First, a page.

Wednesday, July 14, 2010

Trial by Fire--Chris Michael Nimphius: Part 1

Nearly two years ago I was on spring break having the time of my life, partying quite hard as most college young adults do. I remember very vividly when my first symptoms started to manifest. It was the last night of our stay and we had just started out on our adventure towards debauchery.

We finally made it to the club, which was huge and could fit more than ten thousand people. One of my buddies was lagging behind. I told the rest of the people to go ahead and I would catch up with them while I waited for my friend. After some time I was informed that he wouldn’t be joining us, so I went ahead with my plans. I attempted to find the group that had gone ahead without me. 

While frantically looking for my friends, I suddenly became extremely lightheaded, light/noise sensitive, and I thought I was going to collapse at any moment. I was now even more panic-stricken and needed to find my friends. I tried to elicit all the energy left in my mind and body. Finally I located one of my friends and implored him to leave with me. This way if I was going to faint in this strange environment, at least I wouldn’t be alone.

We left the club and decided it was best to stop at a cafe for water. Maybe I was just extremely dehydrated. Much to my dismay this didn’t help. We finally made it back to the hotel, which seemed like an eternity. At least this was a refuge from the all impurities outside. I tried to sleep before we had to catch a flight back home in the morning, but I had no luck. Then the notorious preamble to Lyme started. Suddenly I had flu-like symptoms. I was freezing, yet sweating profusely at the same time.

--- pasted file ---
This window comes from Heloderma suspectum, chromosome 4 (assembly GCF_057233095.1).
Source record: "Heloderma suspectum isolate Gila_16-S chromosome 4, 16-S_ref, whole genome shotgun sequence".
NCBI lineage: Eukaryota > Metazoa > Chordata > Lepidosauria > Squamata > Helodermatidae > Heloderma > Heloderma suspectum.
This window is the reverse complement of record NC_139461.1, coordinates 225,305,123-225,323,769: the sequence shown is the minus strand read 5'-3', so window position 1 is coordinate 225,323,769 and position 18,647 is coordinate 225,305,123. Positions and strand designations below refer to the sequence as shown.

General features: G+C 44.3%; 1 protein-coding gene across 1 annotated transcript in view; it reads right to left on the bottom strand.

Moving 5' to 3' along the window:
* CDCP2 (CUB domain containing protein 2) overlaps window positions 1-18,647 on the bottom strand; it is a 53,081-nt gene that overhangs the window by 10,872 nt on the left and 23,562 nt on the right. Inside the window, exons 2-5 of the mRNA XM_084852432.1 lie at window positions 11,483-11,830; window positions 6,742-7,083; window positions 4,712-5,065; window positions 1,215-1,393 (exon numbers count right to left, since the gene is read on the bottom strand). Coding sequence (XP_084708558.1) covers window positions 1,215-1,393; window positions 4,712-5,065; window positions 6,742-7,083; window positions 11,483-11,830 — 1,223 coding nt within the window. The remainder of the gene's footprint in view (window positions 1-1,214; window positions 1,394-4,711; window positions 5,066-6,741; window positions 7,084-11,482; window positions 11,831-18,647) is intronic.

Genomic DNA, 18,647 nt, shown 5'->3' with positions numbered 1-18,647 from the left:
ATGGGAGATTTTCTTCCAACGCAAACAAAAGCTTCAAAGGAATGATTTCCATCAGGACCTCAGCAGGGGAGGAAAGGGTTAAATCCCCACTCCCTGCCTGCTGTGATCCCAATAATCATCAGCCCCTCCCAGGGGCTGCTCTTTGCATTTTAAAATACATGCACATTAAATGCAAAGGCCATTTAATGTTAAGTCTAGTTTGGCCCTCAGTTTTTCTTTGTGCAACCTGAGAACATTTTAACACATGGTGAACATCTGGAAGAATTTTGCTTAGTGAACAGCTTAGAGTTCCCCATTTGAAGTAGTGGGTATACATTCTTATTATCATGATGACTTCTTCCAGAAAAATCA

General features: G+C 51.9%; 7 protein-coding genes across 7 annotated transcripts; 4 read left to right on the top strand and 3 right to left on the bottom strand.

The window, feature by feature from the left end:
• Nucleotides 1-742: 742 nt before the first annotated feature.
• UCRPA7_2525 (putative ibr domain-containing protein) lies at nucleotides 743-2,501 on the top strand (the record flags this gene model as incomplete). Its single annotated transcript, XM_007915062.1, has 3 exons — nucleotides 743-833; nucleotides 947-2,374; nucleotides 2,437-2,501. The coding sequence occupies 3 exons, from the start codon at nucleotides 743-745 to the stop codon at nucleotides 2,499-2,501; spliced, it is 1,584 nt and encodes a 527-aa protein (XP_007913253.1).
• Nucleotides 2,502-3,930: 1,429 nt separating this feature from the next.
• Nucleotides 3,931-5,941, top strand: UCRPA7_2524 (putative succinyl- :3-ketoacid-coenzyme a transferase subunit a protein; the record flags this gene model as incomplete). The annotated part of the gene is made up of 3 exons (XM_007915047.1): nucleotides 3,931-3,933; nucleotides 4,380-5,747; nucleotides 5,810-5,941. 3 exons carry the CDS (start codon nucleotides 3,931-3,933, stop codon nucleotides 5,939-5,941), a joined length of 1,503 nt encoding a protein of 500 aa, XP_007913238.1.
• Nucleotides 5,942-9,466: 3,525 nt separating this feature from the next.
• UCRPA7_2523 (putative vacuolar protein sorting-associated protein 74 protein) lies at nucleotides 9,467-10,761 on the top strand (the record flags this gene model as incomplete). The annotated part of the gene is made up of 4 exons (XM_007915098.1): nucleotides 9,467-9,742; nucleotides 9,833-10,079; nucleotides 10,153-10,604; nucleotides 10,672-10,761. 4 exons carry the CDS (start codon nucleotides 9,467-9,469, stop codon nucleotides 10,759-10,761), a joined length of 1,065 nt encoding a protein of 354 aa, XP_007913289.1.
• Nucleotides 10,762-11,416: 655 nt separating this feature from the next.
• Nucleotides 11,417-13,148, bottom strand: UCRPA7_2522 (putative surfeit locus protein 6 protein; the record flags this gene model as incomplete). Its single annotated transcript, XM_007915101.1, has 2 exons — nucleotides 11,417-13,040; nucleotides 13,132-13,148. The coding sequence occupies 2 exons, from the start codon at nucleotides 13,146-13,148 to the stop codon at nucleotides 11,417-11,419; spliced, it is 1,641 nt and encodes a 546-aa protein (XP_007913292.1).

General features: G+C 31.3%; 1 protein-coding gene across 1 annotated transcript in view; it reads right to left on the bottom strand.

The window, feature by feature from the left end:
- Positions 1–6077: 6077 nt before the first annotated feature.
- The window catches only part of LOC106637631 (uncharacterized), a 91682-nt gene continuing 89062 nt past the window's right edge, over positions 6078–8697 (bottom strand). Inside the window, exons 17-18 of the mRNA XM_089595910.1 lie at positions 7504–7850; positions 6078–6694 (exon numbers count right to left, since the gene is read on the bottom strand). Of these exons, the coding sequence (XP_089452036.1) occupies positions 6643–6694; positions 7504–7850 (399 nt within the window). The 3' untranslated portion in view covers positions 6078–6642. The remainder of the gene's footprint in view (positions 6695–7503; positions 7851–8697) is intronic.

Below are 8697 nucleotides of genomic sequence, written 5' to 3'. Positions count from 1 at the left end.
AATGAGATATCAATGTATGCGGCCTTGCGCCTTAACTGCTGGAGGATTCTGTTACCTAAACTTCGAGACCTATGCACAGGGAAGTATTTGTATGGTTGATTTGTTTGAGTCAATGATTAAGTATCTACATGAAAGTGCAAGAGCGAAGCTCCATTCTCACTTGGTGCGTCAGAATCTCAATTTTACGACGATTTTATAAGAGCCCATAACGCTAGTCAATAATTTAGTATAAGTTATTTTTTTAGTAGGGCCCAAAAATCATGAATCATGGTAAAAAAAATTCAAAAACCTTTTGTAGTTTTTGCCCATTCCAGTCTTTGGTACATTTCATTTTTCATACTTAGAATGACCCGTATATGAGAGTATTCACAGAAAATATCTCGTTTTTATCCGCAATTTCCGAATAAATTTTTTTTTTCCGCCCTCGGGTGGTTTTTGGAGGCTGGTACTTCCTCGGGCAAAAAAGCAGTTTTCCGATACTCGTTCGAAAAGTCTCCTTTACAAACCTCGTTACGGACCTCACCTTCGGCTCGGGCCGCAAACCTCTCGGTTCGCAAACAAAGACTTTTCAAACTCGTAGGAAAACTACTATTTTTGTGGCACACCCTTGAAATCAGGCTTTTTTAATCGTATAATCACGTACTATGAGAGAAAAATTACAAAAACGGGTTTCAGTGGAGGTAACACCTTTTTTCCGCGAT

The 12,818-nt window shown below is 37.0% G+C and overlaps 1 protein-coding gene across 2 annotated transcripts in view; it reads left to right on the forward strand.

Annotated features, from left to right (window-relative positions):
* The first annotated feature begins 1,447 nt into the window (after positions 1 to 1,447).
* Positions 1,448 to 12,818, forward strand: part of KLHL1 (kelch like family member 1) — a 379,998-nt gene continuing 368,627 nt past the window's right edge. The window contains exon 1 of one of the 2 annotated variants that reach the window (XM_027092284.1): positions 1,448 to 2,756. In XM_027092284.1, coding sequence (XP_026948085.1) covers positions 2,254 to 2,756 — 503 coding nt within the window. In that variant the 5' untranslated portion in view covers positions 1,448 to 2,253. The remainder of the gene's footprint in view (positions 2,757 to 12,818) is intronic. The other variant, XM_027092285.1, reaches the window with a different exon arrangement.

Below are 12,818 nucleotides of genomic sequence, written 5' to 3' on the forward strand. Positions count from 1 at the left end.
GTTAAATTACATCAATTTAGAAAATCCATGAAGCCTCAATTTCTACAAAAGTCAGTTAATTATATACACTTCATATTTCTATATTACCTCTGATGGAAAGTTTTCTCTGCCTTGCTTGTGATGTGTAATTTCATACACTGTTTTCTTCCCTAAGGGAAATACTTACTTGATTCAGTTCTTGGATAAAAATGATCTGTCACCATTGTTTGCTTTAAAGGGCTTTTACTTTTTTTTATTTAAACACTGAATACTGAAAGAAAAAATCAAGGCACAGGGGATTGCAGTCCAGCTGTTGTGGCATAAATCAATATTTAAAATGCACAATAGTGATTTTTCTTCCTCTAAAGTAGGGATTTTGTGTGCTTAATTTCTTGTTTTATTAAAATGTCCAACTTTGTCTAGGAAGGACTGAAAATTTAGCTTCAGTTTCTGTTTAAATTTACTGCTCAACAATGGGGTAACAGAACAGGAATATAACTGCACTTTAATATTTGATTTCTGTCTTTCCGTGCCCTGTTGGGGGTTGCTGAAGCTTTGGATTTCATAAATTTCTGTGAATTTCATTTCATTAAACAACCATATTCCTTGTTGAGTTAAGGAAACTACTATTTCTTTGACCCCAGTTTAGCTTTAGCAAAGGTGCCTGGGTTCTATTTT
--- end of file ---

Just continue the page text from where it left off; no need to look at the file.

Morning came and I stumbled my cinderblock legs through the airport while trying to maintain mental vigor and not fall. I finally made it back to my college and went right to the doctors. They tested me and found nothing serious. They gave me some antibiotics and sent me on my way.

For the next week I had an arduous bout with insomnia and felt as though I was emitting a gallon of sweat each night. My sheets were completely drenched. I managed to muster enough energy to get to class, but was in cloud nine and totally disconnected. A week went by and the night sweats started to subside but I still couldn’t sleep. I was extremely fatigued. I reiterated to my mother what I had been experiencing. She talked to a doctor who insisted that I go for walks in order to get vital energy from the sun. After a few weeks this started to work and the lightheaded sensations, sleep deprivation, and fatigue began to diminish. I finally thought I had weathered the storm--whatever it had been.

I spoke too soon. I was fine for 3 months, never feeling any residual effects from that incident. I had taken a job down in Maryland where I was over-worked--working six or seven days a week with a minimum of 75 hours a week. It was rigorous, and my body started to send indications that I was geting worn down. I didn’t want to listen at first--bull headed as I am--and I tried to get acclimated to this lifestyle the best I could. After a while I realized I just couldn’t endure anymore. I quit and tried to live a mundane life for the next two weeks. I decided to move back to NY, closer to my family. The last night before I returned home to NY I became lightheaded and my bed was drenched in sweat. I thought, Great, here we go again!